Whether you like the Netflix show or not, the reality is that suicide amongst teens is up 600% from 1950.

Hannah wasn’t guilty of selfishness or lack of creative thinking. She was trapped in a room and only saw one door. It’s up to us as a society, as parents and friends and teachers to create more doors. Or better yet, let’s bust the walls down.

summer blooming poppy field

 

 

 

 

 

 

 

 

I’m here!

Hi Everyone,

I can’t believe it’s been so long since I posted. I’ve fallen into that place where writers are told not to go. You know, that place where you start a blog, keep up with it somewhat and then masked men with Mac computers come take you away to a special place where you’re ordered to write and write and write and are forbidden to do anything else — including dishes, laundry and taking the dog out before the next accident on the carpet.

Okay, maybe I’m being a little dramatic.

The truth is, I have fallen into the trap so many writers, and other professionals, fall in to. We start a blog, and then….life happens. Or in my case…a book happens.

Writers love their books, we have to to spend so much time with them, but this book is very special to me. To be honest, I didn’t think I was ready to write it. (It’s definitely one of those training-wheels off types of projects!)

I’m nearly done with the first draft and I’m still not certain I’m ready to write it, but sometimes a thing just has to be written and if that thing lives in your head, you have to be the one to write it.

That said, that’s where I’ve been — writing and researching and living in a mental cave deep within the earth, excavating very very dark things.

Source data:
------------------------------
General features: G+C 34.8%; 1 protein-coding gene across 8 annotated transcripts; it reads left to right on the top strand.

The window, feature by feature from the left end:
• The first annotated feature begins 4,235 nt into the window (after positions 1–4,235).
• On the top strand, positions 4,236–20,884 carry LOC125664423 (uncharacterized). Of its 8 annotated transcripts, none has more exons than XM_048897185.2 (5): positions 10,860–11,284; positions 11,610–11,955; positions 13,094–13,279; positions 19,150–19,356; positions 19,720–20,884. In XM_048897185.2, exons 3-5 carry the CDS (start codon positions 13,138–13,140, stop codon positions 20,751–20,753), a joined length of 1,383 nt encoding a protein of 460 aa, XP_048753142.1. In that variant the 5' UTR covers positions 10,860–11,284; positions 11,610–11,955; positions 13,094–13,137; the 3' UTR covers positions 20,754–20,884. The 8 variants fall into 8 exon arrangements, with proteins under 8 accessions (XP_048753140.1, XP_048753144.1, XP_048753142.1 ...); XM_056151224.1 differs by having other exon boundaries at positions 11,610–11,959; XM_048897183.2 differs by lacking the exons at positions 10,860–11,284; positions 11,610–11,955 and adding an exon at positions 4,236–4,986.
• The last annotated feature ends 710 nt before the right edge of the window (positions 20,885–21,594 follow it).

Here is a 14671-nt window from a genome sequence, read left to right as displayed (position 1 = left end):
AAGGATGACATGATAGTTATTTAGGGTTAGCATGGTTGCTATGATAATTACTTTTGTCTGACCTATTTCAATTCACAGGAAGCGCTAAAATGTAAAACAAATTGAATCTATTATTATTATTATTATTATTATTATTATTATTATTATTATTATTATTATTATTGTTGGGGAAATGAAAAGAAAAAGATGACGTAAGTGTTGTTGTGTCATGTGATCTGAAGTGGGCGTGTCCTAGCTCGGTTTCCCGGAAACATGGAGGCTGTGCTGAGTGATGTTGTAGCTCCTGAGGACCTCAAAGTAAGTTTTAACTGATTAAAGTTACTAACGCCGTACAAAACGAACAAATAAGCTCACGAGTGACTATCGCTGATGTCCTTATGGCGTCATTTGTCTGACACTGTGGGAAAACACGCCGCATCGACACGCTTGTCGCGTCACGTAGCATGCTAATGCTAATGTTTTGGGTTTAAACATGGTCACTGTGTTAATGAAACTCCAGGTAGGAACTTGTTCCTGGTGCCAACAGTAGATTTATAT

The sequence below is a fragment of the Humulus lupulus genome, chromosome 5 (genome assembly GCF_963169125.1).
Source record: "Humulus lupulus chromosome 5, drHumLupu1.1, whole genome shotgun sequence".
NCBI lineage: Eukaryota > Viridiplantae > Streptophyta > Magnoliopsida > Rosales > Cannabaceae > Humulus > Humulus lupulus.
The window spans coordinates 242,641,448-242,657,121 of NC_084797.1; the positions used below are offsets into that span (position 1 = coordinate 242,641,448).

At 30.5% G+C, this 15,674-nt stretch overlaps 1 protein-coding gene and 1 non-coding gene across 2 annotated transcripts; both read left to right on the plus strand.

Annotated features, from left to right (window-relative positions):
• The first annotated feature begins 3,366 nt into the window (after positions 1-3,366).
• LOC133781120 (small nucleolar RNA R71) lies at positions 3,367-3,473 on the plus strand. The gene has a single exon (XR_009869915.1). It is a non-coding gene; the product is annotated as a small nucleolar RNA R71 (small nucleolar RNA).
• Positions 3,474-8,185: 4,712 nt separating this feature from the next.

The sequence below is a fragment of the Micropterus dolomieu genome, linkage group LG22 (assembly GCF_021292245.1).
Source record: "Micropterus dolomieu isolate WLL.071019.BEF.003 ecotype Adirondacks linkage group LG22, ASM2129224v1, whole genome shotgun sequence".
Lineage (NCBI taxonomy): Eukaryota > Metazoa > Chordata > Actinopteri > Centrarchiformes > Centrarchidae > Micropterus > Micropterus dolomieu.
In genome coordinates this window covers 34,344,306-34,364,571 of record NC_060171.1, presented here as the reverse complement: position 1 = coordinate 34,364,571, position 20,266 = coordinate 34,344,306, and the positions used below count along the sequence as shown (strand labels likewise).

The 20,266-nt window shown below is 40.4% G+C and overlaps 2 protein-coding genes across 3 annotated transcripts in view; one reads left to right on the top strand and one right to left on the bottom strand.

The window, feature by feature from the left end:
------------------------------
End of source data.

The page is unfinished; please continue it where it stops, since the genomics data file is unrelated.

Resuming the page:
I love blogging and reaching out to people and feeling that odd cyber-connect. I also love reaching out to people with pages and pages of black ink on white paper and touching people in, I think, the most intimate way possible — by sharing stories.

Anyway, just wanted to let you know that I haven’t fallen off the face of the earth, I’ve just fallen in a very deep hole with my laptop and my story.

I’m near the end of it now and there’s that excited running-downhill thing going on.

I’ll be excited to share this book with you when it’s ready. Though I have to warn you, it’s dark, and truth be told, it might take me a while to climb out of that dark cave. To be honest, I’m not sure I’ll make it all the way out.

So if you see a hand reaching out from the earth and hear a voice calling from the darkness, it might be me.

“I’m here!”

 

 

 

Waiting = Writing

Every writer knows that waiting is a part of the job. Waiting for beta readers to give feedback, waiting for responses on query letters. Waiting for your agent to say it’s time to submit and then waiting to see if any publishers want to offer you a deal.